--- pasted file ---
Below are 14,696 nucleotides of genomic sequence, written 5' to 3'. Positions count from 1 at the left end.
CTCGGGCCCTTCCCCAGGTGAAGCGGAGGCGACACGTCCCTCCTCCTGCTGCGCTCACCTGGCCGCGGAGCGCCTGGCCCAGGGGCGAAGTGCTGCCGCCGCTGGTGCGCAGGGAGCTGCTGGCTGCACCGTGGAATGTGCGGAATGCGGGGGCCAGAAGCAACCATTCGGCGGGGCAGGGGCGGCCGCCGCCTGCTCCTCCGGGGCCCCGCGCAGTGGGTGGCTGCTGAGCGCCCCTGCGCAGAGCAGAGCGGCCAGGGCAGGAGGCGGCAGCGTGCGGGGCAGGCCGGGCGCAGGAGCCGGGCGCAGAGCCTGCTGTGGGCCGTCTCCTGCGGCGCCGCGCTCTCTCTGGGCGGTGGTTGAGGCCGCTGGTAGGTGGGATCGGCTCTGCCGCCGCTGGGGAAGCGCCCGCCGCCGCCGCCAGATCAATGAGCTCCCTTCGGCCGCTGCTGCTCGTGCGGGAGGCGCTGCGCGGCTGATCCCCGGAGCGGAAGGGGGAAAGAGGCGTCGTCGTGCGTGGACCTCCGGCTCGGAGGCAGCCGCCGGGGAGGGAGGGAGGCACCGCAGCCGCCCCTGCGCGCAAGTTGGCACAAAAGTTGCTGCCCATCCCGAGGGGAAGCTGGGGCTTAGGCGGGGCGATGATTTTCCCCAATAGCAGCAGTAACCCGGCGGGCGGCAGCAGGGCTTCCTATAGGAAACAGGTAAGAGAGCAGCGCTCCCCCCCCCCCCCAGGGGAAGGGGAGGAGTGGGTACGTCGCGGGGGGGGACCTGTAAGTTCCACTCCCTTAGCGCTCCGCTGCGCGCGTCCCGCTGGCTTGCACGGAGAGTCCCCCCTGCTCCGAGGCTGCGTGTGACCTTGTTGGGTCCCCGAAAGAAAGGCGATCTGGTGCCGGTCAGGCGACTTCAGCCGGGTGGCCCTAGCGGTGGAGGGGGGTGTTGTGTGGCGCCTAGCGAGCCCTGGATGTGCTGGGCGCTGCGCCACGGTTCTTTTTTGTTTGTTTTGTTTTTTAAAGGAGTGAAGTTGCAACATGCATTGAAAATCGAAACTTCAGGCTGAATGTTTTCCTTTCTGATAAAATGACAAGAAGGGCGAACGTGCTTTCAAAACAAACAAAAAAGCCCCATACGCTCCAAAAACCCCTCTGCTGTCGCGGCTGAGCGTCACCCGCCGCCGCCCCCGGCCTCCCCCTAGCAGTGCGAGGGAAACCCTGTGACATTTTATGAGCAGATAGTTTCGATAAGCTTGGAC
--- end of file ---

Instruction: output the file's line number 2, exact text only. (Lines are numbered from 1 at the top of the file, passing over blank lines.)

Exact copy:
CTCGGGCCCTTCCCCAGGTGAAGCGGAGGCGACACGTCCCTCCTCCTGCTGCGCTCACCTGGCCGCGGAGCGCCTGGCCCAGGGGCGAAGTGCTGCCGCCGCTGGTGCGCAGGGAGCTGCTGGCTGCACCGTGGAATGTGCGGAATGCGGGGGCCAGAAGCAACCATTCGGCGGGGCAGGGGCGGCCGCCGCCTGCTCCTCCGGGGCCCCGCGCAGTGGGTGGCTGCTGAGCGCCCCTGCGCAGAGCAGAGCGGCCAGGGCAGGAGGCGGCAGCGTGCGGGGCAGGCCGGGCGCAGGAGCCGGGCGCAGAGCCTGCTGTGGGCCGTCTCCTGCGGCGCCGCGCTCTCTCTGGGCGGTGGTTGAGGCCGCTGGTAGGTGGGATCGGCTCTGCCGCCGCTGGGGAAGCGCCCGCCGCCGCCGCCAGATCAATGAGCTCCCTTCGGCCGCTGCTGCTCGTGCGGGAGGCGCTGCGCGGCTGATCCCCGGAGCGGAAGGGGGAAAGAGGCGTCGTCGTGCGTGGACCTCCGGCTCGGAGGCAGCCGCCGGGGAGGGAGGGAGGCACCGCAGCCGCCCCTGCGCGCAAGTTGGCACAAAAGTTGCTGCCCATCCCGAGGGGAAGCTGGGGCTTAGGCGGGGCGATGATTTTCCCCAATAGCAGCAGTAACCCGGCGGGCGGCAGCAGGGCTTCCTATAGGAAACAGGTAAGAGAGCAGCGCTCCCCCCCCCCCCCAGGGGAAGGGGAGGAGTGGGTACGTCGCGGGGGGGGACCTGTAAGTTCCACTCCCTTAGCGCTCCGCTGCGCGCGTCCCGCTGGCTTGCACGGAGAGTCCCCCCTGCTCCGAGGCTGCGTGTGACCTTGTTGGGTCCCCGAAAGAAAGGCGATCTGGTGCCGGTCAGGCGACTTCAGCCGGGTGGCCCTAGCGGTGGAGGGGGGTGTTGTGTGGCGCCTAGCGAGCCCTGGATGTGCTGGGCGCTGCGCCACGGTTCTTTTTTGTTTGTTTTGTTTTTTAAAGGAGTGAAGTTGCAACATGCATTGAAAATCGAAACTTCAGGCTGAATGTTTTCCTTTCTGATAAAATGACAAGAAGGGCGAACGTGCTTTCAAAACAAACAAAAAAGCCCCATACGCTCCAAAAACCCCTCTGCTGTCGCGGCTGAGCGTCACCCGCCGCCGCCCCCGGCCTCCCCCTAGCAGTGCGAGGGAAACCCTGTGACATTTTATGAGCAGATAGTTTCGATAAGCTTGGAC